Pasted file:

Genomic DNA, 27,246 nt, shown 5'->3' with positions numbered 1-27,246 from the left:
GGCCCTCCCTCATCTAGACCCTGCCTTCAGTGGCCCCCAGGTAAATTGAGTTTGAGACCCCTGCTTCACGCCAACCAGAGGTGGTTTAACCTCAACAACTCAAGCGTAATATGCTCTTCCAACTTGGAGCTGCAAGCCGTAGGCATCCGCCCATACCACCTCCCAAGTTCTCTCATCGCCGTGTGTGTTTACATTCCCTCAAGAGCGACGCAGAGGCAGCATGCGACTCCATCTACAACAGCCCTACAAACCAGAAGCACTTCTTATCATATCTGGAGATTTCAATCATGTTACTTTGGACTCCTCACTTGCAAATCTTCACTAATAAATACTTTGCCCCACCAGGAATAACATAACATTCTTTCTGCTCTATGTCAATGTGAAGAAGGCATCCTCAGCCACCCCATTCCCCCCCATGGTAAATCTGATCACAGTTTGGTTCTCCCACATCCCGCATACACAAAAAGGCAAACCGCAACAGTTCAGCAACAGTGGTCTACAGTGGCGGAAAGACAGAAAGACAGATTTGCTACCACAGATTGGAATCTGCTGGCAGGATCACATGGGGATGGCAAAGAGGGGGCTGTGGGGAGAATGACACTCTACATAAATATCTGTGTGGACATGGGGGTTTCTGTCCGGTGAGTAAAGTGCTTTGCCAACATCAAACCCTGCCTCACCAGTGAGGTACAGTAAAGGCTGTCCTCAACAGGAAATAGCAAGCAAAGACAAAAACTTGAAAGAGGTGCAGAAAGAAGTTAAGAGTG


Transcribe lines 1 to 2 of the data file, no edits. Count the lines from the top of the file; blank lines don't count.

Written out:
Genomic DNA, 27,246 nt, shown 5'->3' with positions numbered 1-27,246 from the left:
GGCCCTCCCTCATCTAGACCCTGCCTTCAGTGGCCCCCAGGTAAATTGAGTTTGAGACCCCTGCTTCACGCCAACCAGAGGTGGTTTAACCTCAACAACTCAAGCGTAATATGCTCTTCCAACTTGGAGCTGCAAGCCGTAGGCATCCGCCCATACCACCTCCCAAGTTCTCTCATCGCCGTGTGTGTTTACATTCCCTCAAGAGCGACGCAGAGGCAGCATGCGACTCCATCTACAACAGCCCTACAAACCAGAAGCACTTCTTATCATATCTGGAGATTTCAATCATGTTACTTTGGACTCCTCACTTGCAAATCTTCACTAATAAATACTTTGCCCCACCAGGAATAACATAACATTCTTTCTGCTCTATGTCAATGTGAAGAAGGCATCCTCAGCCACCCCATTCCCCCCCATGGTAAATCTGATCACAGTTTGGTTCTCCCACATCCCGCATACACAAAAAGGCAAACCGCAACAGTTCAGCAACAGTGGTCTACAGTGGCGGAAAGACAGAAAGACAGATTTGCTACCACAGATTGGAATCTGCTGGCAGGATCACATGGGGATGGCAAAGAGGGGGCTGTGGGGAGAATGACACTCTACATAAATATCTGTGTGGACATGGGGGTTTCTGTCCGGTGAGTAAAGTGCTTTGCCAACATCAAACCCTGCCTCACCAGTGAGGTACAGTAAAGGCTGTCCTCAACAGGAAATAGCAAGCAAAGACAAAAACTTGAAAGAGGTGCAGAAAGAAGTTAAGAGTG